One of the top three hobbies in the United States today, doll collecting butts heads with coins and stamps. San Diego alone hosts 10 doll clubs, the oldest of which, the San Diego Doll Club, dates back 40 years. A former regional director of the United Federation of Doll Clubs estimates there are about 600 enthusiasts in this area, only half of whom are affiliated with an organization.
Increasingly, collectors are showing interest in dolls as investment art. Antique dolls, those more than 50 years old, may sell in the $1,000 range. But even some of the more recently made dolls, by established names like Mme. Alexander or the Gorham Company, have soared in price from $75 to $2,000 in the last eight years.
Similarly, those who bought one of the original, 1,000 hand-signed pre-Coleco Cabbage Patch dolls may find their $30-150 investment worth as much as $4,000.
But the students who wander into Cichetti’s shop usually do not have such practical reasons for their interest. One woman, a nurse, decided she wanted to make a doll in the image of herself as a baby. She plans to dress it in one of her own infant outfits. Another came to make a doll for her daughter and now, seven dolls later, says she will let her daughter play with them “eventually--when she’s old enough.”
Cichetti takes each of them through the painstaking process of making a doll--11 pieces for a cloth body doll and 16 for a porcelain.
Getting It Right
First they pour slip into a mold. In three to five minutes, they drain the excess, letting the remainder sit in the mold from a half-hour to 1 1/2 hours, depending on the humidity.
Then they remove the porcelain, now called greenware, and let it air-dry for three days. At this point, they can smooth the bodies with net, emphasize lines with paint brushes and carve two to four teeth from the lips with a stylus. The greenware, only one-sixteenth of an inch thick, is so delicate in its unfired state that a light pressure between forefinger and thumb can smash it into dust.
They paint rosy highlights into the skin and bake the greenware at 2,246 degrees for eight hours. They sand it, oil it, paint in details like eyelashes, eyebrows and lips, then fire it again. If they wish to do fine shadowing, that calls for a third baking.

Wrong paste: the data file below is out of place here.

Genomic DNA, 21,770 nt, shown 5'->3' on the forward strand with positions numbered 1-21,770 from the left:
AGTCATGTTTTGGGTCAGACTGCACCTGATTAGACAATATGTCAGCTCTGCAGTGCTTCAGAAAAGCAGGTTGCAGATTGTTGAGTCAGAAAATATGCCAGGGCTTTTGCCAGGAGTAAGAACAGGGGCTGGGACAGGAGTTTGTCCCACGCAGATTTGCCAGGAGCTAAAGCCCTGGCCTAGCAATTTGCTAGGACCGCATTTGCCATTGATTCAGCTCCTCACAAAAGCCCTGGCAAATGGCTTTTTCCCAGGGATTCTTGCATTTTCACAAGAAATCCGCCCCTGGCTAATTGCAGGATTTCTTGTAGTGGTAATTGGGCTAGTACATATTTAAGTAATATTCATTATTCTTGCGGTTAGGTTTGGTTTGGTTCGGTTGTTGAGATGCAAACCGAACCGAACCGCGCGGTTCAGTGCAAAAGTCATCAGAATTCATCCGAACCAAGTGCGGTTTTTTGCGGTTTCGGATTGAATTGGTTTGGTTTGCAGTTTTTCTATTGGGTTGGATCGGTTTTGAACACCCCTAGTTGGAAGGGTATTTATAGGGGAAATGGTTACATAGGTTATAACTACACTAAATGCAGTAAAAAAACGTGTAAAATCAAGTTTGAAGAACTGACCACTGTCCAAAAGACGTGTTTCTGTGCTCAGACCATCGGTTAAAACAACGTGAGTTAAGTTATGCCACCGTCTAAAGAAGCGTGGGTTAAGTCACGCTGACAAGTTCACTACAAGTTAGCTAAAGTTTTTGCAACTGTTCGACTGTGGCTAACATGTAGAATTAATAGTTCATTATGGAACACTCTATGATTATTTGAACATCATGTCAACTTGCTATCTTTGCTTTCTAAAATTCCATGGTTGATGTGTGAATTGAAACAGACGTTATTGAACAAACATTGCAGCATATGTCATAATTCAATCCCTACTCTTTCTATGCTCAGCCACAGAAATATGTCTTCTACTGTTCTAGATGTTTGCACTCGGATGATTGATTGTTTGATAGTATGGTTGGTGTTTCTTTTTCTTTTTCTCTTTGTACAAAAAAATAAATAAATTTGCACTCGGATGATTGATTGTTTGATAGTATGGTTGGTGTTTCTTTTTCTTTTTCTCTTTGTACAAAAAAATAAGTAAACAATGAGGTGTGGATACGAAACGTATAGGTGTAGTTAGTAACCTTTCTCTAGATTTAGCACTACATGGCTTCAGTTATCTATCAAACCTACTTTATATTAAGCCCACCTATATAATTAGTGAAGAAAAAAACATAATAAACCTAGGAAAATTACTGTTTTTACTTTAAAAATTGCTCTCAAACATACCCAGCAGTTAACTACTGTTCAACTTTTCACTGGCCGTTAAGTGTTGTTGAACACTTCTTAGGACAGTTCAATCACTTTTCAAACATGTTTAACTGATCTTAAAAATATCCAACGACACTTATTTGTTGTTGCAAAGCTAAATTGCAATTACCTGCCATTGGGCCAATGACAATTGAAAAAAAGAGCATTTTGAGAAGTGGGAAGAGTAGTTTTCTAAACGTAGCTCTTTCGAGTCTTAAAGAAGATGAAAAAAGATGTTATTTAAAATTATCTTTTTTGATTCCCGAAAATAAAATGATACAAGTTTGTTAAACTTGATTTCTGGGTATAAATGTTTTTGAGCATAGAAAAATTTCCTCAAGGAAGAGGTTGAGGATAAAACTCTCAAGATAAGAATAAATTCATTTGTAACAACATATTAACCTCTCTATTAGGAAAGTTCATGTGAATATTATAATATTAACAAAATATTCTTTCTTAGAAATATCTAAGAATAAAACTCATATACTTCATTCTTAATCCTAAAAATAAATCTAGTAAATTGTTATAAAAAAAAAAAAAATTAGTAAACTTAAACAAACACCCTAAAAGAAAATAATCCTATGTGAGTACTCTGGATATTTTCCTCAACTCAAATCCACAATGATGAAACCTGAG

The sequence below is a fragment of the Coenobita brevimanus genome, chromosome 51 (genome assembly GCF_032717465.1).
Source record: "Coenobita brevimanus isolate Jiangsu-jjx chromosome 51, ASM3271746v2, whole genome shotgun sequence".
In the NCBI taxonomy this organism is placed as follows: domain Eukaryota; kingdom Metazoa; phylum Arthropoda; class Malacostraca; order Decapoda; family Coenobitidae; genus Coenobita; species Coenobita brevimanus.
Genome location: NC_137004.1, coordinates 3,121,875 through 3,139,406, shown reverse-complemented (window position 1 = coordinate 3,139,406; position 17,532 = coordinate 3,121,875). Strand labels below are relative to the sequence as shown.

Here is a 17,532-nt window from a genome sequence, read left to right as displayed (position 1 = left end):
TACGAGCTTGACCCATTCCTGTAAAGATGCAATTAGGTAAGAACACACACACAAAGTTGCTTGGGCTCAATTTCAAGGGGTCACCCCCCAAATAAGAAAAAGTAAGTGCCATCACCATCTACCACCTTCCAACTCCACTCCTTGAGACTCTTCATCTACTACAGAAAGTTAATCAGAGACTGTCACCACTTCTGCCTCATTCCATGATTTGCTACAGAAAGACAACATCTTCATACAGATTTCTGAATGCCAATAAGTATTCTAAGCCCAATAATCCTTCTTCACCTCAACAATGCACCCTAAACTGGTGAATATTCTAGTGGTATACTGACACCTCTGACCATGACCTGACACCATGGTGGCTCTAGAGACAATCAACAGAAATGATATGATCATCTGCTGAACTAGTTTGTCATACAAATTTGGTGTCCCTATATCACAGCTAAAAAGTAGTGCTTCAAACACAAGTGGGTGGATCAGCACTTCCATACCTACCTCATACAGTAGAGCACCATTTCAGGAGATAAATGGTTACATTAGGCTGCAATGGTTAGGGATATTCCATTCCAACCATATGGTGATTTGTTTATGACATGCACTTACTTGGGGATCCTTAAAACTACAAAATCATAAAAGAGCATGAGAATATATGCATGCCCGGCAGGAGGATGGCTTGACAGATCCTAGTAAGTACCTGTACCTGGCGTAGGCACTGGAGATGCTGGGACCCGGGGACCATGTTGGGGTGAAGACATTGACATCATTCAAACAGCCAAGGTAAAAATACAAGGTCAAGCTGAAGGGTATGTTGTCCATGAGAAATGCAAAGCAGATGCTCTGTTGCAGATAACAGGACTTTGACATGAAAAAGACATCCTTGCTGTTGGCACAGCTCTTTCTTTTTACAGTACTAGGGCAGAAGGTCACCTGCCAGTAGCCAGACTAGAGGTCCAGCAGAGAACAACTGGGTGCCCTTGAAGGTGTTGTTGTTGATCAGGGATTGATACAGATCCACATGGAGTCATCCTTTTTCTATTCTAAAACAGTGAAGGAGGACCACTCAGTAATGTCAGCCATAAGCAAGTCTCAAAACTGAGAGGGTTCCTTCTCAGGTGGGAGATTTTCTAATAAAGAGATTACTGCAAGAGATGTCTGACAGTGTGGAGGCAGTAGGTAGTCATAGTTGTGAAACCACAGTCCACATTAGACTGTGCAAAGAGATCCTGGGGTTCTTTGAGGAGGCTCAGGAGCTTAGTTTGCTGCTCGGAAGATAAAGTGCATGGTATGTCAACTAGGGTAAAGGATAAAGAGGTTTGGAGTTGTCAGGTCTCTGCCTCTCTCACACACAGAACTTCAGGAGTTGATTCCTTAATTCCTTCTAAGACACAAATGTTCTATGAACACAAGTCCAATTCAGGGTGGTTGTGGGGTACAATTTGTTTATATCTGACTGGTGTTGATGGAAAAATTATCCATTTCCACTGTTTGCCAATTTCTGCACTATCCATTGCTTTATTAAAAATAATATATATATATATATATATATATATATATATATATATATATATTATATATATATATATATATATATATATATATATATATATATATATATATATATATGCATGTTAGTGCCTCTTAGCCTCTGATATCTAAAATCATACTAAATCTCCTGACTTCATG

In the meantime, they sew the cloth bodies or connect the porcelain ones. They make or buy the clothes, assemble the eyes and the lashes, cover the back of the head with Styrofoam and attach the wig with hot glue.
Executing a design can take Cichetti as little as 15 hours. But creating a doll can take up to six months.
“Sometimes I think about what I’ve done with them,” Cichetti says. " . . . Everything is a memory.”
She points to a boy doll with red curls, a green velvet jacket, a white ruffled shirt. “That was my father,” she says. “His curls were so long that one day his teacher made him go home and get them cut.” She gestures to a fairy sprite, dressed in blossoms and leaves. “That one has my daughter’s feet.”
“First I think of the face. I see the dress, step by step. I see it falling a certain way. But then I need to find the fabric that will fall a certain way. It has to feel right to the hand. Even if I want a satin, I might feel 20 different pieces--the weight of it, the feel of it, the way it falls over your hand, if it has spring in it. There’s almost an energy in fabric.
“The wrong wig and it’s wrong. The wrong eyes and it’s wrong. The wrong name and it’s wrong. With Francesca, I put her on the table and I said, ‘What’s her name?’ Marsh (a friend) said, ‘That’s Francesca’ and it was. He knew her. It was as if she already existed and that was her.”
Her favorite part of doll making? “I like seeing it finished.” She laughs. “There’s a release at getting it out of you like no feeling in the world.
“Always there’s the little bit you doubt. ‘How is this doll?’ ” she asks as if recounting a familiar conversation.
“Gorgeous,” she answers.
“No, I don’t mean that. What’s wrong with it?”
“Jackie,” a student calls. “Would you take a look at my eyes?”
Ileana Rodriguez offers Cichetti a porcelain head no bigger than her hand. She points to the thin brown lashes she painted under two almond-shaped vacancies which, after a final baking, will hold the eyes.
“They’re perfect, Ileana. Except two or three are too light at the end. Give me the brush and the magnifying glass and I’ll darken them for you.”
Finding even the brush too thick, Cichetti uses scissors to sharpen a toothpick, dips it in paint, tries again, this time satisfied.
She hands the head back to Rodriguez, smiles.
Nothing wrong with it now.
‘I figured if someone can do it, why not me? If someone else is doing it, it just means they figured it out before me.’